Estimating age at maturation and energy-based life-history traits from individual growth trajectories with nonlinear mixed-effects models
|Author(s)||Brunel Thomas1, Ernande Bruno2, Mollet Fabian M.1, 3, Rijnsdorp Adriaan D.1, 4|
|Affiliation(s)||1 : Wageningen IMARES, NL-1970 AB Ijmuiden, Netherlands.
2 : IFREMER, Lab Ressources Halieut, F-62321 Boulogne Sur Mer, France.
3 : Blueyou Consulting Ltd, CH-8003 Zurich, Switzerland.
4 : Wageningen Univ, Aquaculture & Fisheries Grp, NL-6700 AH Wageningen, Netherlands.
|Source||Oecologia (0029-8549) (Springer), 2013-07 , Vol. 172 , N. 3 , P. 631-643|
|WOS© Times Cited||16|
|Keyword(s)||Bioenergetics growth model, Individual growth trajectory, Life-history trade-offs, Energy acquisition, Maintenance, Reproductive investment, Sexual maturation|
|Abstract||A new method is presented to estimate individuals’ (1) age at maturation, (2) energy acquisition rate, (3) energy expenditure for body maintenance, and (4) reproductive investment, and the multivariate distribution of these traits in a population. The method relies on adjusting a conceptual energy allocation model to individual growth curves using nonlinear mixed-effects modelling. The method’s performance was tested using simulated growth curves for a range of life-history types. Individual age at maturation, energy acquisition rate and the sum of maintenance and reproductive investment rates, and their multivariate distribution, were accurately estimated. For the estimation of maintenance and reproductive investment rates separately, biases were observed for lifehistories with a large imbalance between these traits. For low reproductive investment rates and high maintenance rates, reproductive investment rate estimates were strongly biased whereas maintenance rate estimates were not, the reverse holding in the opposite situation. The method was applied to individual growth curves back-calculated from otoliths of North Sea plaice (Pleuronectes platessa) and from scales of Norwegian spring spawning herring (Clupea harengus). For plaice, maturity ogives derived from our individual estimates of age at maturation were almost identical to the maturity ogives based on gonad observation in catch samples. For herring, we observed 51.5 % of agreement between our individual estimates and those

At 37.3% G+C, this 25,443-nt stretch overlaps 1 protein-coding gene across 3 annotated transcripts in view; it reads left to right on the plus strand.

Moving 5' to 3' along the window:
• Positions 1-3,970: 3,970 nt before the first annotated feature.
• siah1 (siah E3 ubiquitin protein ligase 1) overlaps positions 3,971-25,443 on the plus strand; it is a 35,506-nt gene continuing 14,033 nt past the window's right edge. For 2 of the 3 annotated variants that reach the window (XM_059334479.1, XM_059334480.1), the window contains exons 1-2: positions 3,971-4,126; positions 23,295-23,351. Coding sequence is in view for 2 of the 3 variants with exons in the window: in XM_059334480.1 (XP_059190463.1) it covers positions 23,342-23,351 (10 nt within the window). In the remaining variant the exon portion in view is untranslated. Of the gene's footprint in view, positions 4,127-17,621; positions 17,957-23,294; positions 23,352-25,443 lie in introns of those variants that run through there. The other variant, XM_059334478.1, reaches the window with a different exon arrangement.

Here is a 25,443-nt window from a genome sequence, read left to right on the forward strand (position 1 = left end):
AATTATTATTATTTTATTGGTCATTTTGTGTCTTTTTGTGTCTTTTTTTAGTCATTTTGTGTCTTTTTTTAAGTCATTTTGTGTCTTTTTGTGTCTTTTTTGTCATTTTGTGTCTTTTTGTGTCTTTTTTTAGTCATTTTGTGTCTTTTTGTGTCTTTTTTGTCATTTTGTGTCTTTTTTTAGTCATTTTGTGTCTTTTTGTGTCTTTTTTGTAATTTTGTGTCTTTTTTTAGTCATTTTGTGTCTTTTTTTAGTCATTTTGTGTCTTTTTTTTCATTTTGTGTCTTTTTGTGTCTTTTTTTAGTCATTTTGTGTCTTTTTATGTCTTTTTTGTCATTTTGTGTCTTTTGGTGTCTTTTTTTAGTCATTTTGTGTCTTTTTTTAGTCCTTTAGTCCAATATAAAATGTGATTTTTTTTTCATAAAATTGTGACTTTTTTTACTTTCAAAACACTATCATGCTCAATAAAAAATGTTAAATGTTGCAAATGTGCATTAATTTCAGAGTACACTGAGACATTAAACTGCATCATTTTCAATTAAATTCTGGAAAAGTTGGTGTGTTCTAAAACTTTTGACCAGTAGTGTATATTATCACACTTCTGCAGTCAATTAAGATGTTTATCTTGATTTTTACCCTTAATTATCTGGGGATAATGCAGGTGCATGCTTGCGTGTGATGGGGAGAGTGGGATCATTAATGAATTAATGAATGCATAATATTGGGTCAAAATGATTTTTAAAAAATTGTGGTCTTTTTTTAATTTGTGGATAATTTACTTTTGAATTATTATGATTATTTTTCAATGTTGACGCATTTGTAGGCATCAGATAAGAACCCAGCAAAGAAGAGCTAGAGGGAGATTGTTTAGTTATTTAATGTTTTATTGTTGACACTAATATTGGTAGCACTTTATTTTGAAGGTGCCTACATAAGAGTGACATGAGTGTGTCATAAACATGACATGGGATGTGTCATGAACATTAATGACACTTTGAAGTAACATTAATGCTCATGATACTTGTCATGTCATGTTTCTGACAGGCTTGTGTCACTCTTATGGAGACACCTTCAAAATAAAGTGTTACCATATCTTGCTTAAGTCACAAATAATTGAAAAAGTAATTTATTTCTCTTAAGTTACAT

directly obtained from scale reading, with a difference lower than 1 year in 97 % of cases. We conclude that the method is a powerful tool to estimate the distribution of correlated life-history traits for any species for which individual growth curves are available.